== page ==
Arts and Entertainment
Ryan Gosling in 'Drive'
filmReview: Ryan Gosling is still there, but it's a very different film
Arts and Entertainment
Urban explorer: Rose Rouse has documented her walks around Harlesden, and the people that she’s encountered along the way
books Rouse's new book discusses her four-year tour of Harlesden
PROMOTED VIDEO
Arts and Entertainment
Orson Welles made Citizen Kane at 25, and battled with Hollywood film studios thereafter
film
Arts and Entertainment
A scene from Franco Zeffirelli's production of 'Aida' at Milan's famed La Scala opera house
operaLegendary opera director in battle with theatre over sale of one of his 'greatest' productions
Have you tried new the Independent Digital Edition apps?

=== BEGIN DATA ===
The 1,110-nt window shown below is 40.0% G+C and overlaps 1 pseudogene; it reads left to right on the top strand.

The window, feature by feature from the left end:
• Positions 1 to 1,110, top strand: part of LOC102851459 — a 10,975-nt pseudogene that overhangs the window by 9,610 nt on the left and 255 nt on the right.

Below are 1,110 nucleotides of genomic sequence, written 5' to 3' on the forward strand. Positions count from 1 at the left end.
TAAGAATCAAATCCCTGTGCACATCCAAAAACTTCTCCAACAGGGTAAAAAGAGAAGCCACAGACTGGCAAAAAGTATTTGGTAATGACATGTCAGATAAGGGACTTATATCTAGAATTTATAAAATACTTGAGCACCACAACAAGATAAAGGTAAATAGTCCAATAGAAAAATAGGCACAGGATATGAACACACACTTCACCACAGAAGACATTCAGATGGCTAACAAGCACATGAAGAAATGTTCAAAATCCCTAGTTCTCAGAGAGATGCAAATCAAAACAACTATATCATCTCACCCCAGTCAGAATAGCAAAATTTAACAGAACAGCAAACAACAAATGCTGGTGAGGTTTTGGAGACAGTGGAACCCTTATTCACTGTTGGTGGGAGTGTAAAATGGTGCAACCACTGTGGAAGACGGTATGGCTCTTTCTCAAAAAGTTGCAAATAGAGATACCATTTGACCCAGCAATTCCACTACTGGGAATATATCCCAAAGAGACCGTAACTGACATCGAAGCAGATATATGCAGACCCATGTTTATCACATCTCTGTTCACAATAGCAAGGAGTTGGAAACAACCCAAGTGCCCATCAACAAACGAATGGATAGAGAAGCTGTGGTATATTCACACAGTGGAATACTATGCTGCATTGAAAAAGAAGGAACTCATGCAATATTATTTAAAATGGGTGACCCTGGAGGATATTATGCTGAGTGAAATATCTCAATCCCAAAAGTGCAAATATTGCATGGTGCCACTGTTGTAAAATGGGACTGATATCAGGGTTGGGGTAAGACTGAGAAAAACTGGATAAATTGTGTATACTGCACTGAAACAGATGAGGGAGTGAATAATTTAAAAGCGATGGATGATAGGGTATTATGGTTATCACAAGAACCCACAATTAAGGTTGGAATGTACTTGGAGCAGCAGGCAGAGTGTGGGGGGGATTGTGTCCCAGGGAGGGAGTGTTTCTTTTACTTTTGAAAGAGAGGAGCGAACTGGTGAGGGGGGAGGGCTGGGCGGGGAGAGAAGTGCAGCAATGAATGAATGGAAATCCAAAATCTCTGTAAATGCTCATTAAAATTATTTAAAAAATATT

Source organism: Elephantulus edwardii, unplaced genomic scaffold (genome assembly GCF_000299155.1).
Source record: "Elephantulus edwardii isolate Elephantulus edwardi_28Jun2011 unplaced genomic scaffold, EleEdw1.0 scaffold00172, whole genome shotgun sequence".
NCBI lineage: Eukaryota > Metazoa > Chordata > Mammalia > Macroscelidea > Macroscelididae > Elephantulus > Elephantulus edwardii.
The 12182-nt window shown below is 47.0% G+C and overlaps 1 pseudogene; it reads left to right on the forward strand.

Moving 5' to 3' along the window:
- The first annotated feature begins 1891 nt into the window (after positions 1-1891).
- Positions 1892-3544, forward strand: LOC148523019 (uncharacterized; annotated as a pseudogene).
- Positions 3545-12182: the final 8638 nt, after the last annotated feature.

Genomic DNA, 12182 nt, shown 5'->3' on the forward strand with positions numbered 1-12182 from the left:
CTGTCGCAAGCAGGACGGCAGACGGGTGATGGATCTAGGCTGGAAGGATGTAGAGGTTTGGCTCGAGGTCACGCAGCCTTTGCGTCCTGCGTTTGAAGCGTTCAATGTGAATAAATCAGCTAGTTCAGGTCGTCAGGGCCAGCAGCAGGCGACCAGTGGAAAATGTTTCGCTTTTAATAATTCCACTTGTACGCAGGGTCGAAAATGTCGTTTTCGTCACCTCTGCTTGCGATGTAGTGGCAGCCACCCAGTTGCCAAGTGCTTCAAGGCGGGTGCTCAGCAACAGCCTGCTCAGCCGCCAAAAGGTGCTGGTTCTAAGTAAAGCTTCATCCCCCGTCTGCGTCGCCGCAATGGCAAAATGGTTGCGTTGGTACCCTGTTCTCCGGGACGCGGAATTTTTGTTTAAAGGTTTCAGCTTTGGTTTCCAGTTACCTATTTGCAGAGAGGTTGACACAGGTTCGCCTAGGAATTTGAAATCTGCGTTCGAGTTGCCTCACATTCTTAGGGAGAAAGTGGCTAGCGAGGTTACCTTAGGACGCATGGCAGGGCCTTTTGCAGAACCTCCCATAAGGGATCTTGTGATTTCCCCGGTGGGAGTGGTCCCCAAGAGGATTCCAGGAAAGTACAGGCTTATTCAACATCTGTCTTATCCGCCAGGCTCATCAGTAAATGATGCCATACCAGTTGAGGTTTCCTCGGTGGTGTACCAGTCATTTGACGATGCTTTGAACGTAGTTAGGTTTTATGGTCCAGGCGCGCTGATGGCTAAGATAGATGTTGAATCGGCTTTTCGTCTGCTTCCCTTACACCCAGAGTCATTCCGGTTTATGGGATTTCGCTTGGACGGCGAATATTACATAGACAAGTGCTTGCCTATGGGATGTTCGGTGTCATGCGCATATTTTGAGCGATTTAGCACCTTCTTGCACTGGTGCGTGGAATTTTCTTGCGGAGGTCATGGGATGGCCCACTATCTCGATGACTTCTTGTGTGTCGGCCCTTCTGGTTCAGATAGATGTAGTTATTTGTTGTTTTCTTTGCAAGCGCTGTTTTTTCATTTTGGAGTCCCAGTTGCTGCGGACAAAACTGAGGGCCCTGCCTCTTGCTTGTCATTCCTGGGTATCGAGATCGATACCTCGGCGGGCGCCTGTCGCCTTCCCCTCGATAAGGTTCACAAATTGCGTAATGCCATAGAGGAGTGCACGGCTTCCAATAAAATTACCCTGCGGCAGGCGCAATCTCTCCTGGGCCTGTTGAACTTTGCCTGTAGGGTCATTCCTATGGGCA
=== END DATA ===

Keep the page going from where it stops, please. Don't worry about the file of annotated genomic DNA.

Arts and Entertainment
Juergen Wolf won the Young Masters Art Prize 2014 with his mixed media painting on wood, 'Untitled'
art
Arts and Entertainment
Iron Man and Captain America in a scene from
filmThe upcoming 'Black Panther' film will feature a solo black male lead, while a female superhero will take centre stage in 'Captain Marvel'
Arts and Entertainment
The Imperial War Museum, pictured, has campaigned to display copyrighted works during the First World War centenary
art
Arts and Entertainment
American Horror Story veteran Sarah Paulson plays conjoined twins Dot and Bette Tattler
tvReview: Yes, it’s depraved for the most part but strangely enough it has heart to it
Arts and Entertainment
The mind behind Game of Thrones George R. R. Martin
books

Will explain back story to fictional kingdom Westeros

Arts and Entertainment
Dorothy in Return to Oz

film Unintentionally terrifying children's movies to get you howling (in fear, tears or laughter)
Arts and Entertainment

music